Si Yeon Lee reviews Swimming in Baltimore: How Poverty Works.
I sat in a room, in the basement of MICA Place, with thirty, forty other strangers, who turned out to be children and their mothers, former policemen, students, all of us waiting for a documentary to give us some answers to the question: why does poverty exist? Swimming in How Poverty Works, a documentary about the deep-rooted causes of poverty in Baltimore, was screened at the MICA Place last Saturday, followed by a panel discussion and an art workshop.
The documentary opens with the voice of a female narrator, over shots of homeless Baltimore residents, and as she begins to make an analogy about water for fish being poverty for Baltimore, it starts to become desperately clear that the story should be told through the voices of the people on the screen. The statistics that are given are startling; the difference in the average life expectancy between Sandtown-Winchester, 70 years, and Roland Park, 84 years, is undeniable, and underscores the urgency of this conversation. The consequences are life and death.
Once the talking heads, whether they are police officers, professors, journalists, or young Baltimore residents, begin to dominate the conversation, and the voice of the narrator falls into the background, the documentary realizes its potential as a stage for Baltimore city residents like Gregg Hill or Shabria Johnson to speak about the reality of life here. Shabria’s story about how she was almost arrested in front of her own house for staying outside past the curfew highlights just a moment of the hassles of everyday life of black citizens of Baltimore.
How Poverty Works touches on police brutality and the Freddie Gray incident, since it is impossible to even begin to discuss poverty in Baltimore outside its racial context. We learn that Baltimore has the 3rd largest police force per population in the country. But the documentary moves onto other, historical issues that aren’t talked about as often. Former Sun journalist Antero Pietila talks about how real estate speculators used blockbusting – provoking racial fears by spreading rumors, asking questions like “Did you hear about the rape?” – to buy houses from white families at a low cost and “flip” it to a black family for double the price.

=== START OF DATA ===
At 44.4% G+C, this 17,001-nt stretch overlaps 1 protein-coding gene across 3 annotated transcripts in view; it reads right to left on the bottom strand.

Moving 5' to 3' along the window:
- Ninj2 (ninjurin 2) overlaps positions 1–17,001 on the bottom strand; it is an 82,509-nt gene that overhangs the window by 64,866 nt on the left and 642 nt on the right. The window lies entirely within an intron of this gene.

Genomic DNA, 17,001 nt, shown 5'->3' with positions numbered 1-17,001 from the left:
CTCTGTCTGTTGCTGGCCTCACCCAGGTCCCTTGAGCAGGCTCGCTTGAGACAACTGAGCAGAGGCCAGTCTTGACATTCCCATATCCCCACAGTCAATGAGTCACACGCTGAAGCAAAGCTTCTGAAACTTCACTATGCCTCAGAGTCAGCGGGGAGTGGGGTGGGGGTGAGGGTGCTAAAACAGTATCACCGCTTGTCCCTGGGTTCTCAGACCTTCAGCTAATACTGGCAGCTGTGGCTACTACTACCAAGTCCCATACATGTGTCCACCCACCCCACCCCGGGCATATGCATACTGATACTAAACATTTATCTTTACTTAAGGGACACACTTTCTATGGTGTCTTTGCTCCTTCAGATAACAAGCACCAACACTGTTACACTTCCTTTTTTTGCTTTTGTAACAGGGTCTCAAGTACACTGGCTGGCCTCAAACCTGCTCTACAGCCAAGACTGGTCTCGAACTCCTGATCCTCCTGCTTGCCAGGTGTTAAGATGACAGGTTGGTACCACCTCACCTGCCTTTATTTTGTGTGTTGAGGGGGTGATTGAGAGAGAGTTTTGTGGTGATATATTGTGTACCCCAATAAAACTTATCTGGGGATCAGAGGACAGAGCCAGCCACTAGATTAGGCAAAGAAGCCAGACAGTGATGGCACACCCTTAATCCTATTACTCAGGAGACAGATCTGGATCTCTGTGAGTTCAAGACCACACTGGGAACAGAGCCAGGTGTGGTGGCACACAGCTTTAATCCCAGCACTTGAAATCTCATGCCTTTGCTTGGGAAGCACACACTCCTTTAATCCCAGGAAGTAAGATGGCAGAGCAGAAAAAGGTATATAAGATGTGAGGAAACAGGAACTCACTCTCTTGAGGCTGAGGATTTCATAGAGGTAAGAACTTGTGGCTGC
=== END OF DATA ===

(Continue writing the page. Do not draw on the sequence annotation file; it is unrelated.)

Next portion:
Inner Harbor was turned into a tourist attraction by the taxes of the poorest residents. Baltimore city councilman Carl Stokes says, “The wealthiest projects and developments in the town are often being subsidized by the average low income taxpayer who must pay their taxes every year or have their home taken from them.” The documentary goes on to focus on lead poisoning, and the permanent brain damage that it causes to Baltimore’s youngest citizens. And it is frank enough to acknowledge that the only reason that the city doesn’t do anything about it is because the children who are poisoned are black children.
The panel discussion after the film got fervent and was full of tension at points—residents and panelists arguing about the implications of police brutality and law enforcement in Baltimore. But everyone recognized that poverty and racism in Baltimore was real and intertwined, that the only problem to be worried about is solving the issue. And it was during this discussion that one highly animated, older black man pointed to a woman across the room, saying that she was part of the solution to Baltimore’s issues.
This woman was Jennifer Bartley, whose story was featured in the documentary. Bartley is a middle-aged white woman who had only recently moved into Baltimore when she witnessed Calvin Wilkes, a young black man, being arrested at Inner Harbor and held to the ground, bleeding from his mouth. Bartley, who admits to having been somewhat unaware about these realities for black residents in Baltimore, went on to pay the $15,000 bail for Wilkes, whose charges were mostly dropped. Wilkes says that Bartley and he have come to become close friends as Bartley’s become actively involved in trying to make people aware of the injustice and prejudice that surrounds black people in Baltimore. This was, perhaps, where the documentary gained its emotional power, exemplifying the two sides of Baltimore through two ordinary citizens.
Swimming in Baltimore: How Poverty Works is available to view on therealnews.com
Si Yeon Lee is a Baltimore-based writer from Toronto.